The year is 1931, and you and some trusted colleagues have stumbled upon an archeological find that will change your careers forever, assuming you return to tell of your findings. During a scientific expedition to Antarctica, you have spotted what seem to be the remains of a city of epic proportions in the middle of a chain of seemingly impassable mountains. The architecture seems to be alien in its design. The only questions are: will your shoddy old prop plane be able to make the journey, who built this city, and what will be left of your sanity when you get there?
Mountains of Madness is a new cooperative game by Rob Daviau, featuring gorgeous art from Miguel Coimbra, and published by Iello. It’s based on At The Mountains of Madness, a novella by H.P. Lovecraft. Players take on the role of the characters from the story as they work together to make their way from the coast, through the mountains, all the way up to the city at the top.
The board forms a rough pyramid covered with Encounter tiles, with several Coast spaces on the bottom, Mountain spaces in the middle, and City spaces near the top. If the team is able to navigate their way up, the very peak of the mountain is a space called the Edge of Madness and there are three Escape spaces you’ll need to traverse if you hope to ever return home one day.
The progress of the expedition is marked by a small plane pawn. Each turn, the responsibilities of the team leader rotate along with the Sled board and Leadership tokens. The leader is in charge of figuring out where to go next, but they must always choose an adjacent space. It’s possible to make a beeline straight up the mountain, but that’s not really the best plan. You have to be prepared for what you’re going to meet at the top, and that can take a little more research.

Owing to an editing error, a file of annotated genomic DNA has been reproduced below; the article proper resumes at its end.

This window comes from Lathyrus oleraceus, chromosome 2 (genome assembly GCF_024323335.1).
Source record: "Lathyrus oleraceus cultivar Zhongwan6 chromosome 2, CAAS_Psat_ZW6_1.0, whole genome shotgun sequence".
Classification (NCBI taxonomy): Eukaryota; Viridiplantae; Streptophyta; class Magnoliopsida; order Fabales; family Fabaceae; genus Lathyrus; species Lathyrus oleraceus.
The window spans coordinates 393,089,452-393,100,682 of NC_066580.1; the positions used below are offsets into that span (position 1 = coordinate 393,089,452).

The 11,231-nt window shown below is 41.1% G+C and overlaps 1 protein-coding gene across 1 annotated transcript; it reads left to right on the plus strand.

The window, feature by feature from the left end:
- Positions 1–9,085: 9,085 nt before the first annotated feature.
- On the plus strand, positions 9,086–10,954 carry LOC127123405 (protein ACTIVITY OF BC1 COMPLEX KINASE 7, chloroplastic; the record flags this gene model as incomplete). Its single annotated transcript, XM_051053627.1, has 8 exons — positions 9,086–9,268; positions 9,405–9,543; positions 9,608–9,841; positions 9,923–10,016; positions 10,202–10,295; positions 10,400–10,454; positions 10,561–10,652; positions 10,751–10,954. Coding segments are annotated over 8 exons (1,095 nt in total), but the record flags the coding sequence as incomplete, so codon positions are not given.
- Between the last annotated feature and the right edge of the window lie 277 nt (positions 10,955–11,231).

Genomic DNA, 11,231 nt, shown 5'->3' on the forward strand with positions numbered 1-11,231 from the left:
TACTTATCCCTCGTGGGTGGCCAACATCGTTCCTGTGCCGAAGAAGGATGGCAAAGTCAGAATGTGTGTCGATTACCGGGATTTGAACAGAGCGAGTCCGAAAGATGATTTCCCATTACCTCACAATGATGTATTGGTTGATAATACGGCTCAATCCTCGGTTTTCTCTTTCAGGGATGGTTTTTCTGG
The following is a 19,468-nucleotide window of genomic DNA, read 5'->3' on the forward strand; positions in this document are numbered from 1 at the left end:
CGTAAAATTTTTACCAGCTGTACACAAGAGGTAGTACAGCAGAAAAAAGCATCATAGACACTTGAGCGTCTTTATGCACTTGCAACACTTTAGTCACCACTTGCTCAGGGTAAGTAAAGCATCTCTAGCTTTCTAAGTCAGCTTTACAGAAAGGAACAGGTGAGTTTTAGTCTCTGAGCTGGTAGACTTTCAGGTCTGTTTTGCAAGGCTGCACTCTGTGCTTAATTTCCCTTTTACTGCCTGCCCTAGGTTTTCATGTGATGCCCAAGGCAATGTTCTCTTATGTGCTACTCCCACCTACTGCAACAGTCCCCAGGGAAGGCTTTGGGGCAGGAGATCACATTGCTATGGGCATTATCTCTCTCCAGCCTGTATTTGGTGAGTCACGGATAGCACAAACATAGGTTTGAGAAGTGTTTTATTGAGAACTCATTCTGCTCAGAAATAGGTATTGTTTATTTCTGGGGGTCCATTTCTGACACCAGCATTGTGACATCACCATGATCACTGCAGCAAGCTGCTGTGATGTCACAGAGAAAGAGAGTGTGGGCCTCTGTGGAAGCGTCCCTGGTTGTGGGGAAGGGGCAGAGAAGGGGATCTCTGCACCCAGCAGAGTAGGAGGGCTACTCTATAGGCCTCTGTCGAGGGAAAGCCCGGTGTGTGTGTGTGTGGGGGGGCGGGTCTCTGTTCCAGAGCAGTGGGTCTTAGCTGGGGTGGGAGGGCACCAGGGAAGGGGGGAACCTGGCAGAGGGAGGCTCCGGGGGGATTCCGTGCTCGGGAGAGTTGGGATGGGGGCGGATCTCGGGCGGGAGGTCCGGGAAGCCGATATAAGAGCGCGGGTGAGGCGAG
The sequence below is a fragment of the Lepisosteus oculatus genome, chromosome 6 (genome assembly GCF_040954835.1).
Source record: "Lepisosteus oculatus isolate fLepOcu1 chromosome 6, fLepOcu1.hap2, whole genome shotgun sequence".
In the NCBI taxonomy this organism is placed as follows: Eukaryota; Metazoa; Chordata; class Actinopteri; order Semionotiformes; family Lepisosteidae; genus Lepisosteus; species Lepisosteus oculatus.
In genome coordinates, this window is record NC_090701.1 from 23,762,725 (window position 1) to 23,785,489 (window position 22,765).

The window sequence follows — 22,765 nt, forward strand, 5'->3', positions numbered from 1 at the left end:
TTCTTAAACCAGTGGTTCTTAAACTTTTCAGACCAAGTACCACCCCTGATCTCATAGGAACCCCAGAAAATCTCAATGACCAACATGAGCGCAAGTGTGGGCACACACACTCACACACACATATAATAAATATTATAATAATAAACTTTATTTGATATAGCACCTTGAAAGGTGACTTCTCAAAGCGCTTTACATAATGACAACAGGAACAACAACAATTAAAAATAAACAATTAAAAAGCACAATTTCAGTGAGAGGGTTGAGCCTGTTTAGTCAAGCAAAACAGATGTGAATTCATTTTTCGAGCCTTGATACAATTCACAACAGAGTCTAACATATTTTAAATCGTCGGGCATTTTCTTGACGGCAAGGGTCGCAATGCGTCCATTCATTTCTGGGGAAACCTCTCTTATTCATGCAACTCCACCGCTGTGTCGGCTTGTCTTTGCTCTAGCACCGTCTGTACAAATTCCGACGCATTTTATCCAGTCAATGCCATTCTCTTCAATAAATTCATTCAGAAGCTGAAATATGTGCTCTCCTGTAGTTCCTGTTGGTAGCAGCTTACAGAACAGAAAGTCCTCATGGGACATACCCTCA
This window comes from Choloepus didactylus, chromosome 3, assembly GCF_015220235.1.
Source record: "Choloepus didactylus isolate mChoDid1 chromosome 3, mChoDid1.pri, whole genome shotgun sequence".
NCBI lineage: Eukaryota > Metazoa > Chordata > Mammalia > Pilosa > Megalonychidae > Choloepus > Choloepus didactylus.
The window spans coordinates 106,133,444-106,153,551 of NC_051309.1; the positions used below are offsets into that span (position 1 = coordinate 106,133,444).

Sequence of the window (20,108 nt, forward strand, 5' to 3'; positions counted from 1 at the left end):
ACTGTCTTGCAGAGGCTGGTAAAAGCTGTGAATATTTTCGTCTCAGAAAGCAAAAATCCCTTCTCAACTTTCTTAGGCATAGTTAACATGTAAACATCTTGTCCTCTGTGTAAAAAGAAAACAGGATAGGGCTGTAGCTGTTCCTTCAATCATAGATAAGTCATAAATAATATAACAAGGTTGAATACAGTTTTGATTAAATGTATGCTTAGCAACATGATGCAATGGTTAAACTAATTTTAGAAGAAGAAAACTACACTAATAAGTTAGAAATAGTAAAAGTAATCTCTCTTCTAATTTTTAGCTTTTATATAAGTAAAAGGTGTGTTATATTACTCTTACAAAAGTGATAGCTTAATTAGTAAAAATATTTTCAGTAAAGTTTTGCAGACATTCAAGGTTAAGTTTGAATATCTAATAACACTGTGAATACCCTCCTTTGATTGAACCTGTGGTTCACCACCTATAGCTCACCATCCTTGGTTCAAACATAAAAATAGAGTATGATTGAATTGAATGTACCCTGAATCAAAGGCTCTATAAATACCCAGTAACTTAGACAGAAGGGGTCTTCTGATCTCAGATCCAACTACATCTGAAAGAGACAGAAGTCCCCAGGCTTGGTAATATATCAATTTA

Being a scientific mission, all the team members will start with Equipment cards. The Equipment comes in four different suits; Crates, Tools, Weapons, and Books. The value of the cards range between 2-6, and each one has an image and description of an item that may be valuable on such a trip, like binoculars, tents, or revolvers. While the pictures add flavour, it’s the suit and value that you’ll really have to consider with each Equipment card. In the discard pile for the Equipment card will be as many Injury cards as there are players. They’ll eventually get shuffled into the deck and gum up players’ hands.
Each round starts with the Movement phase when the Leader decides where to go next on the mission. Once the Leader has determined the destination for the round, the Encounter phase begins, and the tile on the space is is flipped as well as the 30 second sand timer. The Encounter tiles each represent some occurrence on the terrifying mountains, such as coming a group of albino penguins, or hearing strange voices surrounding the party, or even finding some mauled corpses. Besides the name of the tile and some flavour text, the Encounter tile will also show Challenges that the team will have to overcome, in the form of meeting specific goals with their Equipment cards. Challenges might give a target that must be hit directly, such as 10 Books, or might give a range like 14-16 Crates. There are always at least two Challenges for players to overcome, but sometimes they’ll need to face three.
Once the Encounter tile and sand timer are flipped, players can openly discuss what they have in their hand, and it’s the job of the Leader to keep track of what Equipment each team member can contribute. As soon as the Leader takes cards from anyone and places them on the Sled board, discussion must end. Hopefully the team has communicated well enough to complete the Challenges of the Encounter.